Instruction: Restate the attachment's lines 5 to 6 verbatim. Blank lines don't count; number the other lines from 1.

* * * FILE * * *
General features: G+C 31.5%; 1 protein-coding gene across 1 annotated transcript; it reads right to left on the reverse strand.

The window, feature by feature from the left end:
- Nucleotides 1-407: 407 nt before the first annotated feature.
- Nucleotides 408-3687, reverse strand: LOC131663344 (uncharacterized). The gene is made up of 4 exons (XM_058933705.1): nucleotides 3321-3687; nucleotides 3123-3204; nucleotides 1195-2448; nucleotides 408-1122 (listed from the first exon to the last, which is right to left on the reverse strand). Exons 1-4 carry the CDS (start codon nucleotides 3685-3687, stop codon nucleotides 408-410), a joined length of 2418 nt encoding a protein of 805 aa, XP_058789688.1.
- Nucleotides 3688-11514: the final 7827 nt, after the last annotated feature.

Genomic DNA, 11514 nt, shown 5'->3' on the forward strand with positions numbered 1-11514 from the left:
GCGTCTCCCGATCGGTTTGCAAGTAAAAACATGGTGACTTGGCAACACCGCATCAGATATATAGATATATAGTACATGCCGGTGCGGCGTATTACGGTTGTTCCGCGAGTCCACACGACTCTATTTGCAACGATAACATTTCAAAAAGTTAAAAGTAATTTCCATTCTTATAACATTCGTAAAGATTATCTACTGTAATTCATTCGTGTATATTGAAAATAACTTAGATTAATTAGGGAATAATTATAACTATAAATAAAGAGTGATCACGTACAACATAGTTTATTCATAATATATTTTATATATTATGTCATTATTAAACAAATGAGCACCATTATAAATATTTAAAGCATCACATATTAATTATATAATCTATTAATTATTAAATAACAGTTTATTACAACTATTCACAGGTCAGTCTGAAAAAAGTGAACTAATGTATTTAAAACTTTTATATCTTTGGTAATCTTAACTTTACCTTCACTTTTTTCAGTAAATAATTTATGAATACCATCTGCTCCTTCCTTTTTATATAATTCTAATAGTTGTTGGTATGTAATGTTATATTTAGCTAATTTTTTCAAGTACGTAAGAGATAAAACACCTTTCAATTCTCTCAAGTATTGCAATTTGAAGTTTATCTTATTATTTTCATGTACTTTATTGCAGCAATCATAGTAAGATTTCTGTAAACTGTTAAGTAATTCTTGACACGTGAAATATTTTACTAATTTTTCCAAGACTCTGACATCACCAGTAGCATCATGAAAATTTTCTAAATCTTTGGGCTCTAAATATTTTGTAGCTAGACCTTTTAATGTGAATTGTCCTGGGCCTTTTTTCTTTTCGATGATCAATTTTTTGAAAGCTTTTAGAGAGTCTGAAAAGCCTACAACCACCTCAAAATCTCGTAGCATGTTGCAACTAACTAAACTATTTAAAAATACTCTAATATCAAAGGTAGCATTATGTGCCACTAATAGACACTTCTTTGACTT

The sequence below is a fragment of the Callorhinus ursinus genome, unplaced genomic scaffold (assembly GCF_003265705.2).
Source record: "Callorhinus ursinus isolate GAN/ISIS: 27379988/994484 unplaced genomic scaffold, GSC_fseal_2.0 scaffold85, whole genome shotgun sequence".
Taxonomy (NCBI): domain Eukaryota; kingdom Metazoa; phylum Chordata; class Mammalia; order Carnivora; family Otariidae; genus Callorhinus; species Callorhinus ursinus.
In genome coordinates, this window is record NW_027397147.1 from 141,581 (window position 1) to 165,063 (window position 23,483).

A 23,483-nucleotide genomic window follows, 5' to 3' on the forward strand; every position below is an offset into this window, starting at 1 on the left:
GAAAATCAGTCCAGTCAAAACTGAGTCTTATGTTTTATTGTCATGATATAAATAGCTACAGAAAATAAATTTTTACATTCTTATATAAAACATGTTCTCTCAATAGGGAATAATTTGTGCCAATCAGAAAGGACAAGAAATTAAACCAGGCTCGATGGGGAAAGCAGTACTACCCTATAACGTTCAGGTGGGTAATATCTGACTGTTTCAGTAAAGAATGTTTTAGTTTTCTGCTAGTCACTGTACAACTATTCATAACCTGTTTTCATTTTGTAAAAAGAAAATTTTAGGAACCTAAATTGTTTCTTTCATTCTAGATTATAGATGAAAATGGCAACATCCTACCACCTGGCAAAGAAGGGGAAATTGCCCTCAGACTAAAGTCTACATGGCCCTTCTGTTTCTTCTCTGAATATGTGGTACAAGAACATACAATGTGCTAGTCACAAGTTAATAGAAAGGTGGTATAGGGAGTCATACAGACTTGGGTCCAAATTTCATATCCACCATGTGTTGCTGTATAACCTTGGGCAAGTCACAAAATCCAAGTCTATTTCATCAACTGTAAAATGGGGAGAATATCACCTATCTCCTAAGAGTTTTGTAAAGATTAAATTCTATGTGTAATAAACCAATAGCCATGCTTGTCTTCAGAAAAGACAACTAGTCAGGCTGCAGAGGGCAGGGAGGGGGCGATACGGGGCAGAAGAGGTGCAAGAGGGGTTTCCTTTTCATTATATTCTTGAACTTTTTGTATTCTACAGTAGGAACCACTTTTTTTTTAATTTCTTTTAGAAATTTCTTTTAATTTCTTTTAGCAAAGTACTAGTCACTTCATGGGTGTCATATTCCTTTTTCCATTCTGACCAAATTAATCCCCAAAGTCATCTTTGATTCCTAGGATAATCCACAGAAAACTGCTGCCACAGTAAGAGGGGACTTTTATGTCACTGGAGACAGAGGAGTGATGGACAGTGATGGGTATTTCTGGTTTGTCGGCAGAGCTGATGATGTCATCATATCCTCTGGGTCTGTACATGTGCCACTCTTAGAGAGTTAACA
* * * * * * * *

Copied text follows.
- Nucleotides 3688-11514: the final 7827 nt, after the last annotated feature.

Genomic DNA, 11514 nt, shown 5'->3' on the forward strand with positions numbered 1-11514 from the left: